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How to Handle Encounters With An Off Leash Dog

All dogs will bite when provoked.  Some dogs like to chase and bite; it’s part of their prey drive.  Usually that can be directed toward chasing and “biting” a ball or frisbee.  But when prey drive kicks in and the dog is off leash, that’s a potentially dangerous situation.

In a previous blog we talked about why all dogs should be on leash when in public.  Many times owners think their dog will stay in their yard while the owner is doing yard work or going to dump the trash, etc.  But giving the dog a moment of “freedom” could literally come back to bite the owner.

Imagine you’re out walking your dog on leash on a nice sunny morning when out of nowhere comes a dog barking, snarling, and charging at you and your dog.  What do you do? What should you do?

We can always make a plan about what we think we would do when this happens but when the adrenaline kicks in; the best made plans sometimes go out the window.

1.      Try to stay calm.  I know what’s easier said than done but dogs can sense our emotions to take a deep breath and stay composed, even if your heart starts racing.

2.      Look at the other dog’s body language.  Does it have a loose, wiggly body and wagging tail? Or are is baring its teeth, with a stiff body, ears back, and growling?

3.      If I see the dog approaching and even if it seems friendly at first, I create space by making the leash short and moving the dog I’m walking behind me.  I use my body as a shield between the two dogs.

4.      Then I put my hand out like a stop sign and start yelling, whether it’s to tell the dog in a loud voice to “go home” or yelling for the owner to “come get your dog”.  Sometime that’s enough to send the dog running in the opposite direction or the owner appears to remove their dog.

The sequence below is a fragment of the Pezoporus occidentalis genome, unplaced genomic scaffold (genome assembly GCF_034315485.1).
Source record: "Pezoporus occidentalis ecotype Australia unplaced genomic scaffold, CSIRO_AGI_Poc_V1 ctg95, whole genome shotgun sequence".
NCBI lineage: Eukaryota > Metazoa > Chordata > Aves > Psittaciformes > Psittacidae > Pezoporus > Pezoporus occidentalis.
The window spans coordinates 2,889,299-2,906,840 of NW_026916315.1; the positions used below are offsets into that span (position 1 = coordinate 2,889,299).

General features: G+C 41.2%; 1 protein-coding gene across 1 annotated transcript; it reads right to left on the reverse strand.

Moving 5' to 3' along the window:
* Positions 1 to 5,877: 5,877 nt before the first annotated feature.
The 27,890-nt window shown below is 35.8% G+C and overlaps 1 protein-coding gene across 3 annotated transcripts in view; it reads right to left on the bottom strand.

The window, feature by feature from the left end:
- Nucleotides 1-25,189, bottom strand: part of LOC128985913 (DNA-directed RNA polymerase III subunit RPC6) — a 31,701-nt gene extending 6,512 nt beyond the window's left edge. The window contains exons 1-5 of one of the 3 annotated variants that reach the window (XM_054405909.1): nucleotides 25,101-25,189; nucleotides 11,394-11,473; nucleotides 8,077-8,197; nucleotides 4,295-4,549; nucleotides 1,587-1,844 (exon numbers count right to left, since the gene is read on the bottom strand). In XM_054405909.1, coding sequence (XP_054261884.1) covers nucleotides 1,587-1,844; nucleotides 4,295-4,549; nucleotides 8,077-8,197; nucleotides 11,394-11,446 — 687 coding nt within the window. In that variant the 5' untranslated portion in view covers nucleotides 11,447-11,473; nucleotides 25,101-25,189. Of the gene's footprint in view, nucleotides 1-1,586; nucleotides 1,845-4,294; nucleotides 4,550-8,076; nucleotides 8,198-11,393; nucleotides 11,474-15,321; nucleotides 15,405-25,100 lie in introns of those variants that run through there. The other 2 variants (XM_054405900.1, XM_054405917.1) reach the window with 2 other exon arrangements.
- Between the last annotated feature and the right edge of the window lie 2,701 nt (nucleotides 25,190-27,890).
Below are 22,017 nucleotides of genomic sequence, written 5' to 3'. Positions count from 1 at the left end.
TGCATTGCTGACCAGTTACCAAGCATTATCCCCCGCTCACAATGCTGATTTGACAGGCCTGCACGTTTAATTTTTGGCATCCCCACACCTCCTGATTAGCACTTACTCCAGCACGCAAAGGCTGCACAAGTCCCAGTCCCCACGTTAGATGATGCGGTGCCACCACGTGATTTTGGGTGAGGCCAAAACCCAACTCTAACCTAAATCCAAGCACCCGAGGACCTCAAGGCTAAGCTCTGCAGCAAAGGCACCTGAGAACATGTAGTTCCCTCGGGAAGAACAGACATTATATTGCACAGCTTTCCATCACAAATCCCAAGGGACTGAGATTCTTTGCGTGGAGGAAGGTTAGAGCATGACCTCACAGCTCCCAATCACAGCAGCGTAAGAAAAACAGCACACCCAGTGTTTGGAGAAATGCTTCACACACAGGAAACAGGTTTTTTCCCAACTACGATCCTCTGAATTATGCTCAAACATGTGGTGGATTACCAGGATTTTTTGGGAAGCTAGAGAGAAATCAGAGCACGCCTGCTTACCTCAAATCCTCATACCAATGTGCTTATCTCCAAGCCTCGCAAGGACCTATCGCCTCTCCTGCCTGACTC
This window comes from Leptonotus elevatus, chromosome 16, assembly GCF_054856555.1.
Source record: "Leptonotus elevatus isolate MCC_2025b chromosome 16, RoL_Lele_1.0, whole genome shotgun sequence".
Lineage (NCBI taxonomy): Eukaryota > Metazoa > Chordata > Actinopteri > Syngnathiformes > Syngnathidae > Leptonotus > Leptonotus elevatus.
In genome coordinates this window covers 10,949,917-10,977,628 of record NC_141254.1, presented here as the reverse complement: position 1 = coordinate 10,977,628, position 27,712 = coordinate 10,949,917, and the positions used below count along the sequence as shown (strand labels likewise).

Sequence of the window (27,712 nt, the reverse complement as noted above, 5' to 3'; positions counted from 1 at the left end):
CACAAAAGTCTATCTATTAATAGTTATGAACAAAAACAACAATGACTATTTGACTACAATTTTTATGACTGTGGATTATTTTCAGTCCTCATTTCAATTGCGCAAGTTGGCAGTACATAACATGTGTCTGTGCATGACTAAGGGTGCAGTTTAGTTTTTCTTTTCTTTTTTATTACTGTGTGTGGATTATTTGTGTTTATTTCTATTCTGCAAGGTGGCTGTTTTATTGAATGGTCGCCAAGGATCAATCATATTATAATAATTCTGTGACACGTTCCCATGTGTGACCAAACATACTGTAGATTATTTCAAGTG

Some people will carry something with them to ward off unfriendly dogs but those things can backfire and if someone else walks the dog that one time, they may forget to take it with them.

1.      Walking stick.  That’s good for keeping your balance but are you going to hit the other dog with it? You might miss and hit your dog instead.

2.     Umbrella.  It’s a good thought but if you open the umbrella, it could potentially scare your dog.

3.     Mace or some kind of chemical.  That depends on wind direction.  If the wind is blowing toward you, the chemical could hurt you or your dog and have no affect on the other dog.

4.     Whistle.  It might create a sound loud enough to scare the other dog but it could also scare your dog.

5.     Treats.  If you carry treats, you could take a handful and toss them behind or away from the dog so you can retreat to a safe place while the other dog is eating.  But sometimes the other dog is more interested in getting to your dog that it is eating the treats.

Some things NOT to do when you’re charged with an oncoming dog. 

1.      Don’t drop the leash.  Your dog will run with the other dog chasing it. You won’t know where they’re going and they could dart into traffic or become lost.

2.     Don’t try to separate the dogs yourself.  If the dogs get into a physical altercation, you could be bitten-even by your own dog-if one of the dogs redirects onto you.

3.     Don’t pick up your dog.  This is controversial technique because with a small dog we want to get it out of harm’s way and think picking it up will be easier.  However, the other dog may try to jump onto you and/or knock you down while trying to get at your dog, causing you injury.


Remember, every situation is different, and there's no one-size-fits-all approach to handling encounters with off-leash dogs. Trust your instincts, prioritize safety, and don't hesitate to seek help if needed.  And if you encounter off leash dogs frequently in your neighborhood, consider reporting them to the authorities to keep pets and humans safe.

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